Lactic Acid
Intra-Abdominal Hypertension
Abdominal Abscess
Anastomotic Leak
Injury Severity Score
Gangrene
Multiple Organ Failure
Bacteremia
Acidosis
Survivors
Maintenance

ASJC Scopus subject areas

  • Surgery

Cite this

Gastric mucosal pH and oxygen delivery and oxygen consumption indices in the assessment of adequacy of resuscitation after trauma : A prospective, randomized study. / Ivatury, R. R.; Simon, R. J.; Havriliak, D.; Garcia, C.; Greenbarg, J.; Stahl, W. M.; Fink, M. P.; Van de Water, J. M.; Trunkey, Donald; Lucas, C. E.; Hauser, C.; Cryer, H. G.; Eddy, V.; Hunt, T. K.; Dries, D. J.

In: Journal of Trauma - Injury, Infection and Critical Care, Vol. 39, No. 1, 1995, p. 128-136.

Research output: Contribution to journalArticle

Ivatury, RR, Simon, RJ, Havriliak, D, Garcia, C, Greenbarg, J, Stahl, WM, Fink, MP, Van de Water, JM, Trunkey, D, Lucas, CE, Hauser, C, Cryer, HG, Eddy, V, Hunt, TK & Dries, DJ 1995, 'Gastric mucosal pH and oxygen delivery and oxygen consumption indices in the assessment of adequacy of resuscitation after trauma: A prospective, randomized study', Journal of Trauma - Injury, Infection and Critical Care, vol. 39, no. 1, pp. 128-136. https://doi.org/10.1097/00005373-199507000-00017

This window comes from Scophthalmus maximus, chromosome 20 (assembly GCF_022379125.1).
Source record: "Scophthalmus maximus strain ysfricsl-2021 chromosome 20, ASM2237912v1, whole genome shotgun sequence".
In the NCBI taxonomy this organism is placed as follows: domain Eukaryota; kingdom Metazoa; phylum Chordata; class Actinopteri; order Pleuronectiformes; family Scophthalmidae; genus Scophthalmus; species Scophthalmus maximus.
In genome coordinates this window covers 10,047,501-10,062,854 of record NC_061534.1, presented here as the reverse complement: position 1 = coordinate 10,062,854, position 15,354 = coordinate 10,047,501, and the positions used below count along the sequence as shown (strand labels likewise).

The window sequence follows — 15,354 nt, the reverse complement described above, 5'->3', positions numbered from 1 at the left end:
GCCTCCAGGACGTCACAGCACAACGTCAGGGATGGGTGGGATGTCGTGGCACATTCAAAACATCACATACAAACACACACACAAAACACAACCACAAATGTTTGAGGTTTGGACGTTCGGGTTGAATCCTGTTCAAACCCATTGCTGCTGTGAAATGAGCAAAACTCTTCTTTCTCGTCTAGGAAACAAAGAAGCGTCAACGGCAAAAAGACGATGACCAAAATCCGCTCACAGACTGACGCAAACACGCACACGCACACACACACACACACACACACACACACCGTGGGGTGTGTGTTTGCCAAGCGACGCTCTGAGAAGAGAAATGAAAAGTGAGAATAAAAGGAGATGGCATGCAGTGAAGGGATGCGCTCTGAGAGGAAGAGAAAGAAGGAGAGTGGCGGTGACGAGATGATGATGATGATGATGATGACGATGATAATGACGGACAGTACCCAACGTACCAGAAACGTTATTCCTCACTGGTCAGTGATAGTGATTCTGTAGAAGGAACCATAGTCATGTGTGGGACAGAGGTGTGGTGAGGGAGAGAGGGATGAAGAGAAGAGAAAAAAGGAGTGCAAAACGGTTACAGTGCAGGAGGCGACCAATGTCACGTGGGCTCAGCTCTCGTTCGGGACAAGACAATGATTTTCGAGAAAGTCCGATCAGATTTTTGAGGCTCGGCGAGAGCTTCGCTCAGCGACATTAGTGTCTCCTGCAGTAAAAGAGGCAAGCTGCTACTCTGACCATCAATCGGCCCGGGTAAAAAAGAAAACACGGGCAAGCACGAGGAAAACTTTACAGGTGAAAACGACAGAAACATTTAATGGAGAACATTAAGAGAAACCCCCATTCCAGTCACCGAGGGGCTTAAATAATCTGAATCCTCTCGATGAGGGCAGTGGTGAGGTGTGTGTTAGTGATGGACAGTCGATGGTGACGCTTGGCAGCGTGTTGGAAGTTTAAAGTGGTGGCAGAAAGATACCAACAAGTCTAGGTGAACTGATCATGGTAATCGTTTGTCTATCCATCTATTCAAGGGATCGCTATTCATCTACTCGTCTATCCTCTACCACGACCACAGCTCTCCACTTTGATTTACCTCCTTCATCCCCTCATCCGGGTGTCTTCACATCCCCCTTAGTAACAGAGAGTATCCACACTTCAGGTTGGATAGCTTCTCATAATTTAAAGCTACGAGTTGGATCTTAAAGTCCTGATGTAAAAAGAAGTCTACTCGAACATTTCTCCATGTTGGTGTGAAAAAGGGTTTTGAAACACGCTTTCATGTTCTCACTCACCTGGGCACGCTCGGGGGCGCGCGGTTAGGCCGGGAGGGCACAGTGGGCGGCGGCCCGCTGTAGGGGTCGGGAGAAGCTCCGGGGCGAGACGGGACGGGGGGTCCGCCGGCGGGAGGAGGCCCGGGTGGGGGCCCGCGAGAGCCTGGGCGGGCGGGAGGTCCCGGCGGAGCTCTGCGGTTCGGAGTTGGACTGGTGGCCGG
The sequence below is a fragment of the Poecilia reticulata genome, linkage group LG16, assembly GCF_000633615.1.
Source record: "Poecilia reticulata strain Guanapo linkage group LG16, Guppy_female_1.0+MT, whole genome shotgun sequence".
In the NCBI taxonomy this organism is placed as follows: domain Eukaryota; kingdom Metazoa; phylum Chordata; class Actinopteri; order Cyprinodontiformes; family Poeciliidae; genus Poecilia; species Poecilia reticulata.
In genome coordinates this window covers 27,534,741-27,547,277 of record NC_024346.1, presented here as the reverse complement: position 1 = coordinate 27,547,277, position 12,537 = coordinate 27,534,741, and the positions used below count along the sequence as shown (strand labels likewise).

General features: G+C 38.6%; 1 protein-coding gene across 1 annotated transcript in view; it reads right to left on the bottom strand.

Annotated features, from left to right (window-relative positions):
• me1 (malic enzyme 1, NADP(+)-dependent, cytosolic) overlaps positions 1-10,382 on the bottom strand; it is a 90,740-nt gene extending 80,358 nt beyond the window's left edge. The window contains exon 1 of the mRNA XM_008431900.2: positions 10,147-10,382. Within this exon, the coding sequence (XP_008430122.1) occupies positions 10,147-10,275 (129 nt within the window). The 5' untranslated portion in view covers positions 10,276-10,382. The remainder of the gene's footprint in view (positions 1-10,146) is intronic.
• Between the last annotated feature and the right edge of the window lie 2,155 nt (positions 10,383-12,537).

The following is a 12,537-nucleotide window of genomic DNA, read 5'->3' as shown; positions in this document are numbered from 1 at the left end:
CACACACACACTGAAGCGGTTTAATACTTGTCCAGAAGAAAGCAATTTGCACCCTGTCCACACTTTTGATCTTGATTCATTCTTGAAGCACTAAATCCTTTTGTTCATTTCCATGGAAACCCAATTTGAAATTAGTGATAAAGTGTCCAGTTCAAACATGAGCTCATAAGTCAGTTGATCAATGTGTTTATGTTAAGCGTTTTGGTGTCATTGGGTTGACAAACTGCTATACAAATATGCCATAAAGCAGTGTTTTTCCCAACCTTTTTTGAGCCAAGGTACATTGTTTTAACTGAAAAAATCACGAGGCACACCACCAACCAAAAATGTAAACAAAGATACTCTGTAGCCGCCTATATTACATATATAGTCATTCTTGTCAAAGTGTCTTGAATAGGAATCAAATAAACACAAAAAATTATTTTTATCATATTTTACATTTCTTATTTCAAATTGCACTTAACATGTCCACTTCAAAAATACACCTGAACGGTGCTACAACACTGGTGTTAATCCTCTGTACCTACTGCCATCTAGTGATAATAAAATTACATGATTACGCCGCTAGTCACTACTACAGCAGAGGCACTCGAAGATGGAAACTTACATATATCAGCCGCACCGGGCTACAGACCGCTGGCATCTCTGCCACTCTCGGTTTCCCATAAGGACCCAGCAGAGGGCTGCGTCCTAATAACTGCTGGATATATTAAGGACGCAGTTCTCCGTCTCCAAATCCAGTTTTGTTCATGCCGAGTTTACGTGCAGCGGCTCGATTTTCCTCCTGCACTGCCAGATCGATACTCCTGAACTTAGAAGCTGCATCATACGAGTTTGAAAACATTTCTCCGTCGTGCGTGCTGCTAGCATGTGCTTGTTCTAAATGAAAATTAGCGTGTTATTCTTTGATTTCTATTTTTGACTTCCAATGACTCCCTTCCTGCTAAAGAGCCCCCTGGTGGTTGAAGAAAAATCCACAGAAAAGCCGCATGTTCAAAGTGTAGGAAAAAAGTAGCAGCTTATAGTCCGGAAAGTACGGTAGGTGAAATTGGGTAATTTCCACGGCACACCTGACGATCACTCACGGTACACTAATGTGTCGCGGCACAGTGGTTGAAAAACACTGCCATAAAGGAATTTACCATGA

Ivatury, R. R. ; Simon, R. J. ; Havriliak, D. ; Garcia, C. ; Greenbarg, J. ; Stahl, W. M. ; Fink, M. P. ; Van de Water, J. M. ; Trunkey, Donald ; Lucas, C. E. ; Hauser, C. ; Cryer, H. G. ; Eddy, V. ; Hunt, T. K. ; Dries, D. J. / Gastric mucosal pH and oxygen delivery and oxygen consumption indices in the assessment of adequacy of resuscitation after trauma : A prospective, randomized study. In: Journal of Trauma - Injury, Infection and Critical Care. 1995 ; Vol. 39, No. 1. pp. 128-136.